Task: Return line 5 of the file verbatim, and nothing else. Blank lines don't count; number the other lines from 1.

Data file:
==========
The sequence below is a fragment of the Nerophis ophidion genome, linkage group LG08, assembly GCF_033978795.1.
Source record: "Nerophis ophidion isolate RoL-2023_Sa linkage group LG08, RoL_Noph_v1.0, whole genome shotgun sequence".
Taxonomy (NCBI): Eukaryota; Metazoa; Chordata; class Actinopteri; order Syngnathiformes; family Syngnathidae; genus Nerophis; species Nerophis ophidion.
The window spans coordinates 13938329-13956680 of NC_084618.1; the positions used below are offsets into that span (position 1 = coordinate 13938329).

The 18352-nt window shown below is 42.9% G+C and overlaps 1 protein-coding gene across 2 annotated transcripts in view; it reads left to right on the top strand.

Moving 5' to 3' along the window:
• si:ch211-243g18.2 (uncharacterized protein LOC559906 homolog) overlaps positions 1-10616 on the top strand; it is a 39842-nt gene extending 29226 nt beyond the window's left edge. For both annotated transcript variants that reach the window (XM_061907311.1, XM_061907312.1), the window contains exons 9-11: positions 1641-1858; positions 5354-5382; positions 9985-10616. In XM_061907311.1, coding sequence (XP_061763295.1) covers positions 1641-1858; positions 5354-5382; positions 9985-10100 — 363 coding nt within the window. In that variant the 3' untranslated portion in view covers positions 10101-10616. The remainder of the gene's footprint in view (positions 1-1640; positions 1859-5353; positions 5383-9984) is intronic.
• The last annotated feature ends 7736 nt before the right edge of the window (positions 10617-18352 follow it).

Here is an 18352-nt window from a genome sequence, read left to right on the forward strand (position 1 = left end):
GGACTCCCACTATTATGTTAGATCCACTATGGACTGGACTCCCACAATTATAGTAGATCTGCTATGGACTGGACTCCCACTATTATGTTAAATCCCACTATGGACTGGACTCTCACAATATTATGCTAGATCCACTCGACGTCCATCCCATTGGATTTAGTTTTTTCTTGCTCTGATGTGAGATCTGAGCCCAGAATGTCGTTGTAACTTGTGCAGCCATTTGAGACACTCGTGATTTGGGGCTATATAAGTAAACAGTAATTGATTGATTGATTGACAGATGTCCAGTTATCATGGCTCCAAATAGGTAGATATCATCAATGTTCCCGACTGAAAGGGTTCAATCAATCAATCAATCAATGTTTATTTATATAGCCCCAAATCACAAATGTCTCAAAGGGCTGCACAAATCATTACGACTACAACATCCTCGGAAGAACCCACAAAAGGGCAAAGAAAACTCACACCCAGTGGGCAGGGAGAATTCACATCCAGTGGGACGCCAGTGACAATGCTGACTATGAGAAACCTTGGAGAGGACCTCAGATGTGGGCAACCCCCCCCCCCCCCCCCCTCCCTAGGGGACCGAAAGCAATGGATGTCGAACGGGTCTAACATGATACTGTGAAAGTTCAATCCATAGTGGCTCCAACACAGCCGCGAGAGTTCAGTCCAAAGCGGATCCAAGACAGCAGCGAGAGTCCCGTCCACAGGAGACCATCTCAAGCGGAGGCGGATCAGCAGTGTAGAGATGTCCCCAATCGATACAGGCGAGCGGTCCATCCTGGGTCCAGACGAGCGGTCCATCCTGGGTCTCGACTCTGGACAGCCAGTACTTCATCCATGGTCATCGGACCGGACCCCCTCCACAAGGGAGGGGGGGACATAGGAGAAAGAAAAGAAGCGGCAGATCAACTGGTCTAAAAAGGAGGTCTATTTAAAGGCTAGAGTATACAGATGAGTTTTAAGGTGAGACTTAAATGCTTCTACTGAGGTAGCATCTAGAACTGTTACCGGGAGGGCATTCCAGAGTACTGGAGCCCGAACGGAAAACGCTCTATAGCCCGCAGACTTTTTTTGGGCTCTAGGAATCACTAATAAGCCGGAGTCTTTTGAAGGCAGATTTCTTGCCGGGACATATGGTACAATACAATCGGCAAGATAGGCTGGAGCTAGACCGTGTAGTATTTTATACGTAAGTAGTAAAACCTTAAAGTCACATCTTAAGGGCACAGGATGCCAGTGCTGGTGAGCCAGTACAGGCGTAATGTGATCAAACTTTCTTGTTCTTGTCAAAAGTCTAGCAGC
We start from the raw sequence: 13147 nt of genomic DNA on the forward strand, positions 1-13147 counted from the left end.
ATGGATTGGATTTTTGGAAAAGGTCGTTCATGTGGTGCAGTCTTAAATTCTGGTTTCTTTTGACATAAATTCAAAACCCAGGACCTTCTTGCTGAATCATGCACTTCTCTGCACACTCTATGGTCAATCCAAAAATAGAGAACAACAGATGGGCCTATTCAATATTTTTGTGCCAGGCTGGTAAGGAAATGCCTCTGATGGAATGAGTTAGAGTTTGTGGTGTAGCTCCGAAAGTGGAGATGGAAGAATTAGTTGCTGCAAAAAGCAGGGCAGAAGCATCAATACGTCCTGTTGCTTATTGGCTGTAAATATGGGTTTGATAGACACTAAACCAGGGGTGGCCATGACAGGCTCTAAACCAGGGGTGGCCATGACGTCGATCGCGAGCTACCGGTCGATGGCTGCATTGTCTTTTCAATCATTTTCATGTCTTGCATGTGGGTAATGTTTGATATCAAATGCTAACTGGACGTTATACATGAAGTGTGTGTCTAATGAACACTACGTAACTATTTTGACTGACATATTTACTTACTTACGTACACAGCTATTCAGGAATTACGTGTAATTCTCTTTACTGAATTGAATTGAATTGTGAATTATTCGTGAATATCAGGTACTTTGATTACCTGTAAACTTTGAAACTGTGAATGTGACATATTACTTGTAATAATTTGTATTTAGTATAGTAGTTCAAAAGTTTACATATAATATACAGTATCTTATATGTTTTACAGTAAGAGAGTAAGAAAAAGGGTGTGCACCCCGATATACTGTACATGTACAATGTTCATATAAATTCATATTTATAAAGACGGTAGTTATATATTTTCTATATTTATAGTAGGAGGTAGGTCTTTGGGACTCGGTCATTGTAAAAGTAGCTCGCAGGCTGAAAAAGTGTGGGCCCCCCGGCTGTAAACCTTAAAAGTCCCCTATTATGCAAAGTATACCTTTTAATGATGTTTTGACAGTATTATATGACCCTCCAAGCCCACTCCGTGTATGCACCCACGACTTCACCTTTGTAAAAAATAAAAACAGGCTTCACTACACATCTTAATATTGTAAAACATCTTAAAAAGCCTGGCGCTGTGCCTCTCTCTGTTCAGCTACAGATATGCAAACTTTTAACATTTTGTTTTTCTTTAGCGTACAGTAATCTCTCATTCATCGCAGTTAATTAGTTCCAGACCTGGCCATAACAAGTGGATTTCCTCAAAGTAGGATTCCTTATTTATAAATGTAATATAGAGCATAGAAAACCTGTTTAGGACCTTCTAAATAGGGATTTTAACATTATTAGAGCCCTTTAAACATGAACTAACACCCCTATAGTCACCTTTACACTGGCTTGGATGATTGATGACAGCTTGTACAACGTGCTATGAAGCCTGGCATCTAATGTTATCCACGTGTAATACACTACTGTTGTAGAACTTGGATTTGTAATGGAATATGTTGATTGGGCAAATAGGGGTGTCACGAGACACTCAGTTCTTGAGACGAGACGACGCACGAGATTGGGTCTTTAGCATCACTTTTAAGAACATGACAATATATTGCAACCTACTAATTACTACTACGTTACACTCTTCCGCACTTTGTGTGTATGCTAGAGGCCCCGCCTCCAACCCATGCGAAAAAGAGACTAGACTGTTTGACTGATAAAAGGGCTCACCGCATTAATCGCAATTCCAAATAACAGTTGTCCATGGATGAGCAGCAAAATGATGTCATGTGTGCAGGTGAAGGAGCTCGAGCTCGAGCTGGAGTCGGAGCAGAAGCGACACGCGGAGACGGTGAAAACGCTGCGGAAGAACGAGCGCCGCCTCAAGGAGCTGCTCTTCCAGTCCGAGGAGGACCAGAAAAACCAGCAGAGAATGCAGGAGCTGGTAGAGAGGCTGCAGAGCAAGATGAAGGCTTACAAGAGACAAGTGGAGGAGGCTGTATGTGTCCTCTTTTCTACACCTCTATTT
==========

The 18352-nt window shown below is 42.9% G+C and overlaps 1 protein-coding gene across 2 annotated transcripts in view; it reads left to right on the top strand.